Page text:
Thursday, June 09, 2016

Josh Waldron, CEO of SilencerCo on the Future of Silencers

This is part 2 of a 2 part series. Part 1 dealt with legislative efforts. At the NRA annual meeting in Louisville, Kentucky, I was able to talk to Josh Waldron, CEO of SilencerCo.  Josh is more than a visionary.  He is a man who acted on his vision, and is changing the gun culture and the national culture.  Josh has always been independent.  He had a successful career as a photographer before co-founding SilencerCo in 2008.  From
After 12 years as a photographer, Waldron became restless in his career, and, Coincidentally his long time childhood friend, Jonathon Shults, was also looking for other opportunities. Together they were drawn to the suppressor industry because they saw market potential that could not be ignored. They found that all the existing suppressor companies had rather antiquated technology, poor customer service, and subpar marketing, not to mention that the suppressor industry was an obscure market that not many people knew existed. Waldron and Shults felt like this obscure industry had amazing potential. They believed that if they started a company that focused on innovation, customer service, marketing, and consumer education, they could create a much bigger market.
I talked to people at the SilencerCo booth during the NRA annual meeting in Louisville, KY.  I was told that SilencerCo produces about 65% of the silencers in the United States.  The company is growing so fast that it was hard to keep up with the number of employees, currently about 330 and rising quickly.  There is no doubt that SilencerCo holds a dominant market share and is growing at an exceptionally fast rate.

The National Firearms Act (NFA), passed in 1934, imposes severe regulation and a $200 tax on legal silencers.

I asked Josh about the future of silencers and silencer legislation.

Do you have a plan, and can you tell me about it?

"It starts as education. Ever since we started the company in 2008, we have had a focus on education and advocacy.  When I first started the company there were only 18,000 silencers were sold in the United States each year, and that was every manufacturer."

"From the time we have started until now, there were 18,000 then, we are now selling about 18,000 silencers every month, just SilencerCo.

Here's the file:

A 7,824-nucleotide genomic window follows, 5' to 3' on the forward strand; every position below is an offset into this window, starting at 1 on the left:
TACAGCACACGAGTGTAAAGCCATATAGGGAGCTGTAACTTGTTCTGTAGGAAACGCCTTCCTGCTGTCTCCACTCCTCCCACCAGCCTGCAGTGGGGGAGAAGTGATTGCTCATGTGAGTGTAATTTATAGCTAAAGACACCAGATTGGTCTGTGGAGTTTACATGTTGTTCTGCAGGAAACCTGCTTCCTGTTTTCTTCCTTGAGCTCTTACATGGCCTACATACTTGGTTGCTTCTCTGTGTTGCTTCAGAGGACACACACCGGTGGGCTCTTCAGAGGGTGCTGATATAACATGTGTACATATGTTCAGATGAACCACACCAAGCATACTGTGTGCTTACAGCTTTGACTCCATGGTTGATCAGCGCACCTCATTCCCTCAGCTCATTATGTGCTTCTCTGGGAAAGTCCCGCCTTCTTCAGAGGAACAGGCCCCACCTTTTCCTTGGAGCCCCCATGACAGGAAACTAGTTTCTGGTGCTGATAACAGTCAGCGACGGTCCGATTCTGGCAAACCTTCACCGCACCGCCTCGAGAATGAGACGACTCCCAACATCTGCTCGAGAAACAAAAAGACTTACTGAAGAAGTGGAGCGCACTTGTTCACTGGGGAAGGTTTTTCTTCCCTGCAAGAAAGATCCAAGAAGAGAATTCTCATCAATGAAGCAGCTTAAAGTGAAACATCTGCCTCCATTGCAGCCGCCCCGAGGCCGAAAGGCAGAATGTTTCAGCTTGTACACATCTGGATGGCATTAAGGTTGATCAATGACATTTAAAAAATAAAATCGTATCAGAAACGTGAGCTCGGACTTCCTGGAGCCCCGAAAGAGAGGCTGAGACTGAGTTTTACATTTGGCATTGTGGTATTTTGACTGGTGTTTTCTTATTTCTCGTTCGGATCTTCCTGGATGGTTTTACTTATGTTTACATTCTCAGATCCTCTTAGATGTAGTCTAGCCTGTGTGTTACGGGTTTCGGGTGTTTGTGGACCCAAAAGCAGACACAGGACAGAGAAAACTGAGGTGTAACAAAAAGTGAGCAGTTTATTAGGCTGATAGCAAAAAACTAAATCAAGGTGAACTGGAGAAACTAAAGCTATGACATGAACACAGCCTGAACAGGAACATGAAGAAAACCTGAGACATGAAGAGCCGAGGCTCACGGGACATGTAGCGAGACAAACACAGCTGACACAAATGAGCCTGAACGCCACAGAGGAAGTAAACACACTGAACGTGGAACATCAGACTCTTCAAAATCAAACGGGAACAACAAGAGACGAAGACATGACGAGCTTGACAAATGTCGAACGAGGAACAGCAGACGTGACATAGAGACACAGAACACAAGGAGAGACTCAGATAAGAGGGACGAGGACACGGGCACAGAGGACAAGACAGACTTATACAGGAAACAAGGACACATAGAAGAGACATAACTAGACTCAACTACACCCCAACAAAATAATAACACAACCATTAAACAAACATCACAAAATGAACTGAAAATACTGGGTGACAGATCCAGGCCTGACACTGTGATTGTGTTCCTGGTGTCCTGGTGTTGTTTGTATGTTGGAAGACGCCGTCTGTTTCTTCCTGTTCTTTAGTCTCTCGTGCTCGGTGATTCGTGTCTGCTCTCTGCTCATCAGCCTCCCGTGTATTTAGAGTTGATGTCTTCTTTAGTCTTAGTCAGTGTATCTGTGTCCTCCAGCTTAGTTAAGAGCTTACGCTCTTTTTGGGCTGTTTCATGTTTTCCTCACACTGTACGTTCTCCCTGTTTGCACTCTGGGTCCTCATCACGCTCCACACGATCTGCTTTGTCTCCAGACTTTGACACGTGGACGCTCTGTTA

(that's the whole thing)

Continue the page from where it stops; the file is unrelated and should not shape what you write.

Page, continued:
In the last five years, this has been the fastest growing segment of the firearms industry."

"People are just starting to understand. This is not a 'cool accessory' as much as it is a personal protection/personal safety device, just as you would consider any other device that keeps you safe while you shoot, such as safety glasses.  It is really the only true way to hunt while you protect your hearing."

"As we continue to educate the market, it grows exponentially. A guy will get one who has never had one before, he brings it home, he shows his friends, and they say 'Oh my gosh, I want to buy one!' Every time we get suppressors out there, the snowball continues to grow and get bigger and bigger."

Do you fear that removal of suppressors from the NFA (National Firearms Act) will cut into your profit margin?

"I don't think so.  We don't get to take full benefit of the economies of scale. We have to order materials on a small batch basis. As we increase the number of suppressors going out the door we decrease the amount that it costs us.  We haven't pushed it to the level where are seeing those economies of scale." 

"We are always going to be a top-shelf brand.  We are never going to discount our brand.  We will be a leader in the industry, continually.  I do believe there will be a lot of new entrants to the industry.  I do not think that will hurt our brand or hurt our market."

I saw the Maxim 9, SilencerCo's integrally suppressed pistol, at the Shot Show in Las Vegas. Is the Maxim 9 in production yet? 

"It is not in production yet.  Projects of this size take a lot of research and development. They take a lot of torture testing.  We have to put it through a lot of standard testing. We use outside firms that come in and test and evaluate, so that we can hold our heads up high and say 'This is a duty grade weapon'.  We are not going to release it until it is. 

I do not want to be marketing to our men and women in uniform, and saying this is a safe way to shoot until we can say this is a perfect firearm for them. The amount of testing is extremely rigorous. We are on schedule. We will release it, probably in December."

Is the Maxim 9 your entry into a future market of integrally suppressed firearms?